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Ohio District Court Has Jurisdiction Over California Director Insureds
The United States District Court for the Southern District of Ohio has denied three insureds' motion to dismiss for lack of personal jurisdiction in a coverage action initiated against them by a D&O insurer, concluding that the court had personal jurisdiction over the three directors because the underwriting and claims handling of the policies at issue were conducted through the insurer's Ohio office. Genesis Ins. Co. v. Alfi, 2006 WL 783363 (S.D. Ohio March 23, 2006). The court also denied the insured's motion to dismiss based on forum non conveniens and improper venue.
This case arose out of several securities class actions filed against a company that relocated its principal place of business from California to Ohio. After settlement of the securities lawsuits, the carrier initiated a coverage action against its insureds. They subsequently moved to dismiss the coverage action, contending that they were not subject to personal jurisdiction in Ohio. The three director defendants did not maintain residences in Ohio and worked from California. The insurer was incorporated and had its principal place of business in Connecticut, but its Ohio office underwrote the D&O policies at issue. Additionally, in connection with their claim for coverage for the securities litigation, the directors sent invoices, correspondence and emails to the Ohio office. They also made telephone calls to the insurer's representatives there.
The district court considered a variety of additional facts in evaluating the motion to dismiss. The underlying class actions were filed in New York, California and Ohio and consolidated into a single proceeding before the U.S. District Court for the Southern District of Ohio. In addition, the court noted that the insurer agreed to fund part of the settlement reached in connection with the securities action, subject to a reservation of rights memorialized in a memorandum of understanding that allowed it to seek recovery from the insureds to the extent it was ultimately determined that the policy did not provide coverage for the securities actions. The agreement was executed by the insurer in Ohio and by the directors in California.
The court determined that personal jurisdiction existed over the directors, despite the fact that there were practically "no physical ties to Ohio." In doing so, the court first considered whether personal jurisdiction could be exercised consistent with the due process clause based on the three factors articulated by the U.S. Court of Appeals for the Sixth Circuit in Southern Machine v. Mohasco Industries,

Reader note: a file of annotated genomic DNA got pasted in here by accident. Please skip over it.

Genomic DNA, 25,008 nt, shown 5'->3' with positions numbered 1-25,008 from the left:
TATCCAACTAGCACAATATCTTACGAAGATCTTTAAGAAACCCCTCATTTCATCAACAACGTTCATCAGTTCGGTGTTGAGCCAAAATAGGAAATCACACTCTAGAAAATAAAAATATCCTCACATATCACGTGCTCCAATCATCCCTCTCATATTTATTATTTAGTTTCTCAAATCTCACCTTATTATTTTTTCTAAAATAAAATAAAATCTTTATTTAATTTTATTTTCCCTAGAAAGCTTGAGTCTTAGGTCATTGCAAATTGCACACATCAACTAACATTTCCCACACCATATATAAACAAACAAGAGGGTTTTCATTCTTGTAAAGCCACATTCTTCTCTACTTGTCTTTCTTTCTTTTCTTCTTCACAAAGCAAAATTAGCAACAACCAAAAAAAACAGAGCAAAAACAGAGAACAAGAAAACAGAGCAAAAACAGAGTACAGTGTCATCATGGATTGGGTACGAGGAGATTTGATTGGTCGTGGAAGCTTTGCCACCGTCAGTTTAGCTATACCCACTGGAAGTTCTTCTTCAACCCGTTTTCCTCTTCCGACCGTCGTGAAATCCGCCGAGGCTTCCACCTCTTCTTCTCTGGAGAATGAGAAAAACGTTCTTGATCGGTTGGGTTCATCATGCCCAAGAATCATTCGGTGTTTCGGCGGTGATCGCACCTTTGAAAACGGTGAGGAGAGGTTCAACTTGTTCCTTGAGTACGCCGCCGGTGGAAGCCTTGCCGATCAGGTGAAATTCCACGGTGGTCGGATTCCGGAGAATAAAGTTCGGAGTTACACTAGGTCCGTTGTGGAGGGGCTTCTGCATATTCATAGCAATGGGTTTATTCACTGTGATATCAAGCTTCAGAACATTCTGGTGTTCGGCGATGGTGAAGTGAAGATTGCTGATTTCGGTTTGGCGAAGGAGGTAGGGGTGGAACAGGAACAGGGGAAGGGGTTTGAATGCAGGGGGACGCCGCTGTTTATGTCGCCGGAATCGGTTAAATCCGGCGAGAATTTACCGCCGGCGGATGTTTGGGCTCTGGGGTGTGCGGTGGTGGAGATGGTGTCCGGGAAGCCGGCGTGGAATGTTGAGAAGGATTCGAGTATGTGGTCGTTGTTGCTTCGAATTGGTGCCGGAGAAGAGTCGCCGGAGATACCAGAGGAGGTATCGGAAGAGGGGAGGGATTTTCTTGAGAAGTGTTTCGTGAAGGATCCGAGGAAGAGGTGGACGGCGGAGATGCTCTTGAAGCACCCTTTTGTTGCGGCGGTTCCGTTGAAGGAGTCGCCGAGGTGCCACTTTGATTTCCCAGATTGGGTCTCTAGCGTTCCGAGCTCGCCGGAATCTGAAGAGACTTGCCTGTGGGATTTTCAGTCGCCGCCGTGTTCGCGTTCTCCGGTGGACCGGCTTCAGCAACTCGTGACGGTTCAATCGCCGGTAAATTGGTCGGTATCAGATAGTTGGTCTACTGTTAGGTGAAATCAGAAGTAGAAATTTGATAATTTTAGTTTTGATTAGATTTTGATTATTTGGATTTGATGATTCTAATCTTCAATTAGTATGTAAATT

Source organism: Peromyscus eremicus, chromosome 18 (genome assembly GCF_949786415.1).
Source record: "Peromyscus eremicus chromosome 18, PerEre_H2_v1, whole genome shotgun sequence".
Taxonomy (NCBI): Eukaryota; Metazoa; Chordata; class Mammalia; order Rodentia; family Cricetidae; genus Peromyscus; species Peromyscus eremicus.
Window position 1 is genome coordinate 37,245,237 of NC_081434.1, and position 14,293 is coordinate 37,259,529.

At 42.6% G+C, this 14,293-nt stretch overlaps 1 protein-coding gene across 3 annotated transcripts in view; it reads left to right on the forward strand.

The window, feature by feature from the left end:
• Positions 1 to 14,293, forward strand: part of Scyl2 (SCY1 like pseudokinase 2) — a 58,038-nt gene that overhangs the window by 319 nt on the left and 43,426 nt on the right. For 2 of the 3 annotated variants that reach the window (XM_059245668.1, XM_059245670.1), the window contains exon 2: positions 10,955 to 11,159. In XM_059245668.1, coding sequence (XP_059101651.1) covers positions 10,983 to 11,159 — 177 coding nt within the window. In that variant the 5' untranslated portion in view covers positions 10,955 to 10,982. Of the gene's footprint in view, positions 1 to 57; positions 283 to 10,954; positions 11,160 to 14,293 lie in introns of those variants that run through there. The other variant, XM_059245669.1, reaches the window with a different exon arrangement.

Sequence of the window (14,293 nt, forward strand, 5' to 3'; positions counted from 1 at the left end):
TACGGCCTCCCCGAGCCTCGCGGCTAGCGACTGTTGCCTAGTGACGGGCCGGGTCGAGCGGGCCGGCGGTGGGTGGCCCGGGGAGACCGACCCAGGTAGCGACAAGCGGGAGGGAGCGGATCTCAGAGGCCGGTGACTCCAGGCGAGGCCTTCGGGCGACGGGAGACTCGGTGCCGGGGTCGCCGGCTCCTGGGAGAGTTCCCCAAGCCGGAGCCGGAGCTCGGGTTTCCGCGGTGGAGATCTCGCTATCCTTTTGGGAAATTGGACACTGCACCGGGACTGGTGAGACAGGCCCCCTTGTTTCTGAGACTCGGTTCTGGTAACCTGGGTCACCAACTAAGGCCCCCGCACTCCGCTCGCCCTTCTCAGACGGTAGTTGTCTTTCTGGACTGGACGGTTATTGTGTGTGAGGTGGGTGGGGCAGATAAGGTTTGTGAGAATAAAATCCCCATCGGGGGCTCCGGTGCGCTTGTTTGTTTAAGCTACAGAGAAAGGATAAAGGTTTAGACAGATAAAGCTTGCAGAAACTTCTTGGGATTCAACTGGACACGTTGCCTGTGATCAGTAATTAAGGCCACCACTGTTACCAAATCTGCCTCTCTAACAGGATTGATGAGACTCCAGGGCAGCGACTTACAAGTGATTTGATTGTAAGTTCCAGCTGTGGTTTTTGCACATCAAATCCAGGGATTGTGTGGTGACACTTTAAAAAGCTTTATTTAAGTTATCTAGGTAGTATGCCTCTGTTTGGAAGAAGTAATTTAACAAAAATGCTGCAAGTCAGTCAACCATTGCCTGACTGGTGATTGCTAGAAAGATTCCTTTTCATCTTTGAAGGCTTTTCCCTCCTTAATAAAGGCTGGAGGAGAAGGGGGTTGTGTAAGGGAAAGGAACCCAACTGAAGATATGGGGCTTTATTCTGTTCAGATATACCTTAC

401 F.2d 374 (6th Cir. 1968). Those factors are whether:
- The defendants "purposefully [availed themselves] of the privilege of acting in the forum state or causing a consequence in the forum state."
- The cause of action arose from activities in the forum state.
- "The acts of the defendant or consequences caused by the defendants [were substantial enough] to make the exercise of jurisdiction . . . reasonable."
Evaluating the first prong, the court found that the "defendants deliberately reached out to [the insurer] in Ohio for insurance protection in light of the numerous federal and state securities suits filed against them." The court also found that the actions of the directors' agents (primarily defense counsel in the underlying action) were attributable to the defendants, including repeated contact with the carrier in Ohio. According to the court, "Ohio is the epicenter of the relationship shared by the defendants and [the insurer]" and the communications regarding the underlying claim "were significant activities within Ohio to recover substantial sums of money to pay for legal fees and settlement costs." The court therefore concluded that the coverage action necessarily arose out of those communications, and that the second prong was thus satisfied. Turning to the last prong, the court concluded that personal jurisdiction in Ohio was reasonable because the officers negotiated the policies and sought coverage in Ohio.
The court then indicated that, in addition to satisfying the three prong test set forth in Southern Machine, the exercise of personal jurisdiction must satisfy Ohio's long-arm jurisdiction statute. The court determined that the statute was satisfied because "the defendants continuously sought and received coverage under the ... policies in Ohio." Accordingly, the court concluded that personal jurisdiction existed over the three directors.
The court then denied the directors' motion to dismiss based on forum non conveniens, stating that the doctrine was inapplicable, as there was no suggestion that any foreign forum was implicated in the action. The court also denied the motion to dismiss for improper venue or, alternatively, to transfer the case to California, stating that "while California may be a proper venue in this case . . . this Court is a proper venue as well" and that the insurer's choice of venue was due deference as the defendants had not provided "strong support" that the action should be transferred.